Why BYOD doesn’t matter (nearly as much as we think it does) and we can all stop talking about it

BYOD gets all of the attention in the mobile management world, but what really matters is that no matter who owns the device, the most important task is keeping corporate apps and data secure while protecting the user experience and privacy of personal apps and data.

 

BYOD gets all of the attention in the mobile management world, but what really matters is that no matter who owns the device, the most important task is keeping corporate apps and data secure while protecting the user experience and privacy of personal apps and data. Once we figure this out, though, we realize that who owns a device matters a lot less than we might have previously thought. Let’s find out why.

First, let’s look at why we need to keep personal apps away from corporate data. Unfortunately many of the apps we love have can leak corporate data. Some apps that have access to contacts, photos, email, and other resources might innocently or maliciously export data, and other apps make it easy for users to leak data on their own by cutting and pasting text or opening corporate attachments.

To solve this these problems, IT has a few basic choices. First, they could try to keep the data safe by locking down everything else on the device. Risky apps might can be blacklisted (which, by the way, is not an elegant process with iOS and most versions of Android), or IT can simply turn off access to app stores so that users can’t install anything on their own. The only problem is that if you try this technique on any personal devices, chances are you’ll have a user revolt on your hands.

When iPhones first came into the enterprise, most of them came in as personal devices. But things are different now, and many companies are issuing corporate iOS and Android devices to their employees. It would be easy for them to think, “Well, we’re dealing with iPhones belong to the company now, so let’s just lock them down. They still get to use the devices they want, right?” And of course that would course that would cause a user revolt, too!

That’s because an iPhone is an iPhone no matter who bought it. Even if it corporate-issued, users will expect (or at least really want) to be able to use all their favorite apps in the ways that they would if was a personal device. And if they can’t do this, then they’ll turn to back to BYOD or FUIT, or in any event be frustrated.

Fortunately, to deal with this issue, we have techniques for separating work and personal worlds. Dual-persona mobile app management—where corporate apps are secured and can communicate with each other while keeping the personal apps out—is well established. Other vendors are hoping that mobile virtualization will solve the problem, too.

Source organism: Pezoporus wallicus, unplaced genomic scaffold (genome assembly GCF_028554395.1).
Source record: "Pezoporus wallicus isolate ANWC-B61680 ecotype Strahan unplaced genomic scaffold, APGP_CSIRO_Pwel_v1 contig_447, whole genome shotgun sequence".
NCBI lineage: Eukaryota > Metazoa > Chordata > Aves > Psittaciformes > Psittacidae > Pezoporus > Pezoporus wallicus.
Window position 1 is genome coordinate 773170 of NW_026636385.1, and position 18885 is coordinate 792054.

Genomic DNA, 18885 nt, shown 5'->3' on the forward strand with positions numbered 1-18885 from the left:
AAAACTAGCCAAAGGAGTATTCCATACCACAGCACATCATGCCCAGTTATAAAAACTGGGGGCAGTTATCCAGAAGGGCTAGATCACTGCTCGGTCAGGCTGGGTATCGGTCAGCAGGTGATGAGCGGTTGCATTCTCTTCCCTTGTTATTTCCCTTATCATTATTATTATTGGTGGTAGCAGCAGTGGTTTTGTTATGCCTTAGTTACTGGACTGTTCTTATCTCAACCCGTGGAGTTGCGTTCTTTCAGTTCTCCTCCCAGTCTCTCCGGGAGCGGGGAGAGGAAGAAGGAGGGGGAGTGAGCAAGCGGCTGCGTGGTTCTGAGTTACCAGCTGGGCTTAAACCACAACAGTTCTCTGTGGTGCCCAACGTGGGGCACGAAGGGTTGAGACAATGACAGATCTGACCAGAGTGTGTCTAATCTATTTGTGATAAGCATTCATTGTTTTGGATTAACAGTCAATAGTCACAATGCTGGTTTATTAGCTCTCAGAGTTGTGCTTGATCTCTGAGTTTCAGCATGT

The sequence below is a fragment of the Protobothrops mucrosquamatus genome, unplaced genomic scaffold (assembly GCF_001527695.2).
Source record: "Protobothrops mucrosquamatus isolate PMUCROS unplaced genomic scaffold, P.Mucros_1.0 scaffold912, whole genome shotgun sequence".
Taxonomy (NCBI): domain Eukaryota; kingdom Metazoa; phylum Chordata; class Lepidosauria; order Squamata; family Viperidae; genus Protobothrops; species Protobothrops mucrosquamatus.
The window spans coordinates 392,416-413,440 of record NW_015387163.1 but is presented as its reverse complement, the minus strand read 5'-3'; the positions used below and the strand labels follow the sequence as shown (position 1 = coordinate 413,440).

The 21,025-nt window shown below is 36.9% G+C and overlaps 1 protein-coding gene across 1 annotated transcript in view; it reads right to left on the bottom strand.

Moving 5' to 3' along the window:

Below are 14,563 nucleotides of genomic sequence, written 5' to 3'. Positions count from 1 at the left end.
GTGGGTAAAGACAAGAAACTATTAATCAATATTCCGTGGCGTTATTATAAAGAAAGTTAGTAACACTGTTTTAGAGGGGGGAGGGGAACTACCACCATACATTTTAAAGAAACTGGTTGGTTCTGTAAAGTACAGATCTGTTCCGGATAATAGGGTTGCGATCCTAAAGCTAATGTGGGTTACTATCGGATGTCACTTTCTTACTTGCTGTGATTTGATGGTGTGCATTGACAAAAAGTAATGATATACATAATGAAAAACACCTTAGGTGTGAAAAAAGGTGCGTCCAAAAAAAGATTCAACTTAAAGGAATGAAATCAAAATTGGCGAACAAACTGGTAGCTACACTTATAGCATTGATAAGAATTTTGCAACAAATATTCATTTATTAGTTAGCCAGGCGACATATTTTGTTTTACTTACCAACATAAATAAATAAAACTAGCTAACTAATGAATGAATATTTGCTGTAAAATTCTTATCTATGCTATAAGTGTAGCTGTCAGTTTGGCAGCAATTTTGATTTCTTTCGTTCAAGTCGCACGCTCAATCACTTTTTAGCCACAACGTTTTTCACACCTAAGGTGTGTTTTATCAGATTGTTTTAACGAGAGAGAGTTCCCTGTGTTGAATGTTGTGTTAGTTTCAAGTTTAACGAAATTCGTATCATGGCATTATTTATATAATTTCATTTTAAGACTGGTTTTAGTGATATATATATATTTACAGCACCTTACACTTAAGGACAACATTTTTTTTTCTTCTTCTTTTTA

Now all this isn’t to say that device ownership is completely irrelevant. The party that owns a device has a vested interest in what happens to it, so that means that control around corporate devices may be a little bit tighter. But this control should mean asset tracking or perhaps expense management—not having to lock down the user’s entire experience of root around in their apps in order to keep corporate email safe.

It’s also worth pointing out that this conversation applies mainly to users’ primary devices. There are legions of second-tier personal devices that may get treated a bit differently. Think of e-readers that may only get used to check work email once in awhile, or devices of friends and family members that somebody might use to do a quick work task on occasion. But in these cases, it’s simply a matter of dialing down access to corporate resources, not deploying a whole new solution stack.

Returning  to users’ primary mobile devices, though, we’ll find that no matter the ownership model, corporate apps need to be secured in a way that allow employees to use the rest of the phone as they desire and see fit. And once we realize this, then the issue of who owns the device becomes much less important. There’s no need to deploy one solution for corporate devices and then another completely different stack for BYOD—they can be almost entirely the same.

 

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